--
lightarrow

jccc

• Hero Member
• 990
Re: Why don't an atom's electrons fall into the nucleus and stick to the protons?
« Reply #132 on: 21/07/2014 23:18:20 »
Electrons move in straight line in cloud chamber. Bent by EM field. I don't see standing wave, cloud or shell. I see a charged particle.

Why in atoms electron becomes wave? Is the wave negative charged? Is it attracted by nucleus? How the wave moves?

In H2O, electrons are bounded in fixed position, how is it a wave?
No comment? Or as confused as me?

lightarrow

• Neilep Level Member
• 4586
Re: Why don't an atom's electrons fall into the nucleus and stick to the protons?
« Reply #133 on: 22/07/2014 00:58:42 »
NO! It's not important at all! Physics *don't have* to be "logically sound", and not even "logical". It have to be consistent with its postulates/theorems/definitions/rules and with the experimental results.
Please explain the theorems and experiment results about how a hydrogen atom is formed.
You only have to study quantum mechanics and when you have seriously done it you come here again and you tell us what's wrong with this theory.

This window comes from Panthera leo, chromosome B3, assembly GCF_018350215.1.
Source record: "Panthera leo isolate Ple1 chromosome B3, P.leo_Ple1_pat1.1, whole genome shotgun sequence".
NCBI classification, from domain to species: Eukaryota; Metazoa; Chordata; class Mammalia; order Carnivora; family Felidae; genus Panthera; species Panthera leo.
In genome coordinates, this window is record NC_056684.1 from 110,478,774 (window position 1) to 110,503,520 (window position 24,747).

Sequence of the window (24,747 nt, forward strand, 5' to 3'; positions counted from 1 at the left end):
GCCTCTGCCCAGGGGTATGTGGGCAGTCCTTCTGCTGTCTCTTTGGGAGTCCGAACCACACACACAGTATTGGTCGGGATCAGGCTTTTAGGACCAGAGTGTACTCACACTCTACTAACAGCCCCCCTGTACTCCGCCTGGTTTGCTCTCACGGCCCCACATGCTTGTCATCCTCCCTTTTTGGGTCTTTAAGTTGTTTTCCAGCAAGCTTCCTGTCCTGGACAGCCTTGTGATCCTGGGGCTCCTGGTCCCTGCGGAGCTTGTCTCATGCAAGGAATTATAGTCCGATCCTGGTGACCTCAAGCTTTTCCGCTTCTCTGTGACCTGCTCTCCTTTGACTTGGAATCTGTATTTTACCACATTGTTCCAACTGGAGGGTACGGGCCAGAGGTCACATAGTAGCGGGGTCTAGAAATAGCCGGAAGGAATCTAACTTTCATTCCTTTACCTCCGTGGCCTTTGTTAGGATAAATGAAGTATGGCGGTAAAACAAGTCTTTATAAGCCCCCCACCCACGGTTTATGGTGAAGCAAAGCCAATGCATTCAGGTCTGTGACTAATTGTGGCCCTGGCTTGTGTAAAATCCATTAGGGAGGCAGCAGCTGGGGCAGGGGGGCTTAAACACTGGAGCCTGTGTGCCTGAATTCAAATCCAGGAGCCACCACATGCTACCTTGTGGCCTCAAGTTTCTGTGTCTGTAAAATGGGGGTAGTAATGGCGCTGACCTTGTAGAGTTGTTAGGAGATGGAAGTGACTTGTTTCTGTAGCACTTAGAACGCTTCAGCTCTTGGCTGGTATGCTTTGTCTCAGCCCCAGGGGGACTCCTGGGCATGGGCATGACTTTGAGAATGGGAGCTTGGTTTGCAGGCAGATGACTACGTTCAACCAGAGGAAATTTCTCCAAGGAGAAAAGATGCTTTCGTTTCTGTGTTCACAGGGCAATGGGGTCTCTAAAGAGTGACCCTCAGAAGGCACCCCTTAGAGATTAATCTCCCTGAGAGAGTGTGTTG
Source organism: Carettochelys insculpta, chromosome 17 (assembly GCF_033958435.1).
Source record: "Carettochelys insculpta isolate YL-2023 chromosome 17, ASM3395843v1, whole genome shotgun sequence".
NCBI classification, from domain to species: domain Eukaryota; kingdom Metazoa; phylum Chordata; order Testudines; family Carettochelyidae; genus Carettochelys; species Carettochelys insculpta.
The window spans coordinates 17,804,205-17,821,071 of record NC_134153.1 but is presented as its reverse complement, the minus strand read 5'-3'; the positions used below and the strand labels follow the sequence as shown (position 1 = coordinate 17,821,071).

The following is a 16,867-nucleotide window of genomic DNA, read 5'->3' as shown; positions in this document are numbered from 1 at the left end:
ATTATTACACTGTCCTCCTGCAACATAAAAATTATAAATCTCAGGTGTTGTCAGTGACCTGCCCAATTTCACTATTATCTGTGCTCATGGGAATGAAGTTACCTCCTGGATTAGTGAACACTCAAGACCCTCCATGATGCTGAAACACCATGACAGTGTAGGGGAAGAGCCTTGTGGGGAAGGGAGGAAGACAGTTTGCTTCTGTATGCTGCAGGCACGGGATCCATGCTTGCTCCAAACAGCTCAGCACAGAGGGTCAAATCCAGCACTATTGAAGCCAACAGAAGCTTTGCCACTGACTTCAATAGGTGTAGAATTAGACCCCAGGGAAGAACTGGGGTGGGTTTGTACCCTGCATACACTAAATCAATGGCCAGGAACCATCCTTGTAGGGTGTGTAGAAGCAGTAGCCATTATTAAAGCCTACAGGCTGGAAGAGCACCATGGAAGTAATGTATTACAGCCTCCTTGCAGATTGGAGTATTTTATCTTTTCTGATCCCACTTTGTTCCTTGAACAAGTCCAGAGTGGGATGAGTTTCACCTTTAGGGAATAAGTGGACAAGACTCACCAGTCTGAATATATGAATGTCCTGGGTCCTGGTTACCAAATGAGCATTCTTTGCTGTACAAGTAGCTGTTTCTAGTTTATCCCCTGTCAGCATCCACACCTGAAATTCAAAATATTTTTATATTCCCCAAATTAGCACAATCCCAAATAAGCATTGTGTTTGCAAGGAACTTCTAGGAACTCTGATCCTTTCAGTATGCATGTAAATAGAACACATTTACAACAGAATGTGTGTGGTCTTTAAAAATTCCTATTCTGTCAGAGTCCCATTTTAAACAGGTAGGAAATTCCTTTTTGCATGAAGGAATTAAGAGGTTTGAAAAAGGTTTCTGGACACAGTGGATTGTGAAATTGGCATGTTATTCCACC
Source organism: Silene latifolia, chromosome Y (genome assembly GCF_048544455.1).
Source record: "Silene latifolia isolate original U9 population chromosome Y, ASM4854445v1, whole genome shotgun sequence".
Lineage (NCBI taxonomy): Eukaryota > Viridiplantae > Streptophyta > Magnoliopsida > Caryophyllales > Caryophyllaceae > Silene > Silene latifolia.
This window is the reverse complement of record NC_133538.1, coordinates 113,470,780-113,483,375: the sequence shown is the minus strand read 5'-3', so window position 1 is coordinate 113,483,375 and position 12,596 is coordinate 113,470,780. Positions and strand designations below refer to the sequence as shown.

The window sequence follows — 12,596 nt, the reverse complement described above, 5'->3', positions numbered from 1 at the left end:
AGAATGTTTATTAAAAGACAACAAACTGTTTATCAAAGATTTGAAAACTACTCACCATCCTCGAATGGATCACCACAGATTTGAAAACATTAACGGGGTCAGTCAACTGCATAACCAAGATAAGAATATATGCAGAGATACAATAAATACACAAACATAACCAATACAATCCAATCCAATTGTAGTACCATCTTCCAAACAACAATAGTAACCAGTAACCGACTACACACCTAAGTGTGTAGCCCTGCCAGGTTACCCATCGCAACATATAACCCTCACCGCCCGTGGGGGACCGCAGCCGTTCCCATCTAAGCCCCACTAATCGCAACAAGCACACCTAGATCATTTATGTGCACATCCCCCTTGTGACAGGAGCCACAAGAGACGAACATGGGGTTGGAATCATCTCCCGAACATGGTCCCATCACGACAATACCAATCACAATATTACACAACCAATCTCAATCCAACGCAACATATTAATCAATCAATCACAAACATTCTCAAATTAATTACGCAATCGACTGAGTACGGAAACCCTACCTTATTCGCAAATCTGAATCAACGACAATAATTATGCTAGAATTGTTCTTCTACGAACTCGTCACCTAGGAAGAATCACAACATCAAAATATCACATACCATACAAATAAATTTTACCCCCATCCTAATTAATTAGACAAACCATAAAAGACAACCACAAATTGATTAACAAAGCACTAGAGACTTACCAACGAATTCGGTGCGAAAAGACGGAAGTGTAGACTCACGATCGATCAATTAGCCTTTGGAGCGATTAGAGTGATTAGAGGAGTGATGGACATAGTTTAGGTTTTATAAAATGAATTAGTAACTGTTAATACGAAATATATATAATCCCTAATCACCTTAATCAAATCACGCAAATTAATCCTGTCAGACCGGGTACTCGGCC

Regards.

--
lightarrow

PmbPhy

• Neilep Level Member
• 2788
Re: Why don't an atom's electrons fall into the nucleus and stick to the protons?
« Reply #134 on: 22/07/2014 05:09:12 »
Quote from: jccc
Electrons move in straight line in cloud chamber.
Actually that's not true. What you're seeing is an approximation of a straight line. At the subatomic level it can't even be said to be a trajectory in the literal sense.

Quote from: jccc
I don't see standing wave, cloud or shell.
Please recall what I wrote, i.e.

Quote from: jccc
The best that can be said to someone who's never studied it is to say that in the microscopic world electrons don't behave like ordinary things in our macroscopic world.
Note: When I use the term microscopic level, I'm being a bit sloppy. To be precise it really applies to the subatomic level.